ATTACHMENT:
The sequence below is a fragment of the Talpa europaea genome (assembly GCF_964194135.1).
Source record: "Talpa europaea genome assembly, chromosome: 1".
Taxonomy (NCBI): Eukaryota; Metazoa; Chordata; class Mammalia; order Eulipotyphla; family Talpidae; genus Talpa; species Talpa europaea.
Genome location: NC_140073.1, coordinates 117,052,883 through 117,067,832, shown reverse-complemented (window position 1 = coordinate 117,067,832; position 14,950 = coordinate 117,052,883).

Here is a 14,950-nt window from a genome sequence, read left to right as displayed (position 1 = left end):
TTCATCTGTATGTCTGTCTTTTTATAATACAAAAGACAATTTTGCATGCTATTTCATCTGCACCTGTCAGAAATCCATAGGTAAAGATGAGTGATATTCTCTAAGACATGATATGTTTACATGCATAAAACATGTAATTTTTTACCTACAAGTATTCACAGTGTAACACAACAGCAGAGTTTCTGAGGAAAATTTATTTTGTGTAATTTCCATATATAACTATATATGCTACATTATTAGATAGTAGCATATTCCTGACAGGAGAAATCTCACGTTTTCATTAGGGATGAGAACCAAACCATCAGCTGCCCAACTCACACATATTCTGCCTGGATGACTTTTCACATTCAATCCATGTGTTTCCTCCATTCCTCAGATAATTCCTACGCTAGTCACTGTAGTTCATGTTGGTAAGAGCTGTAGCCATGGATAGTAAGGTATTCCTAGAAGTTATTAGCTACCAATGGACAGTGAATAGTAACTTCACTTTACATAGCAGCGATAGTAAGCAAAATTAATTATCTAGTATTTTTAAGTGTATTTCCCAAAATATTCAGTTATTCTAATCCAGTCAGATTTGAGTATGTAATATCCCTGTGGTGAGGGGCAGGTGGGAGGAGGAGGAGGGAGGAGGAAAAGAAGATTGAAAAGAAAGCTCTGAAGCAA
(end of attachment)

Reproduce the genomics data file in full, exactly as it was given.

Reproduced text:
The sequence below is a fragment of the Talpa europaea genome (assembly GCF_964194135.1).
Source record: "Talpa europaea genome assembly, chromosome: 1".
Taxonomy (NCBI): Eukaryota; Metazoa; Chordata; class Mammalia; order Eulipotyphla; family Talpidae; genus Talpa; species Talpa europaea.
Genome location: NC_140073.1, coordinates 117,052,883 through 117,067,832, shown reverse-complemented (window position 1 = coordinate 117,067,832; position 14,950 = coordinate 117,052,883).

Here is a 14,950-nt window from a genome sequence, read left to right as displayed (position 1 = left end):
TTCATCTGTATGTCTGTCTTTTTATAATACAAAAGACAATTTTGCATGCTATTTCATCTGCACCTGTCAGAAATCCATAGGTAAAGATGAGTGATATTCTCTAAGACATGATATGTTTACATGCATAAAACATGTAATTTTTTACCTACAAGTATTCACAGTGTAACACAACAGCAGAGTTTCTGAGGAAAATTTATTTTGTGTAATTTCCATATATAACTATATATGCTACATTATTAGATAGTAGCATATTCCTGACAGGAGAAATCTCACGTTTTCATTAGGGATGAGAACCAAACCATCAGCTGCCCAACTCACACATATTCTGCCTGGATGACTTTTCACATTCAATCCATGTGTTTCCTCCATTCCTCAGATAATTCCTACGCTAGTCACTGTAGTTCATGTTGGTAAGAGCTGTAGCCATGGATAGTAAGGTATTCCTAGAAGTTATTAGCTACCAATGGACAGTGAATAGTAACTTCACTTTACATAGCAGCGATAGTAAGCAAAATTAATTATCTAGTATTTTTAAGTGTATTTCCCAAAATATTCAGTTATTCTAATCCAGTCAGATTTGAGTATGTAATATCCCTGTGGTGAGGGGCAGGTGGGAGGAGGAGGAGGGAGGAGGAAAAGAAGATTGAAAAGAAAGCTCTGAAGCAA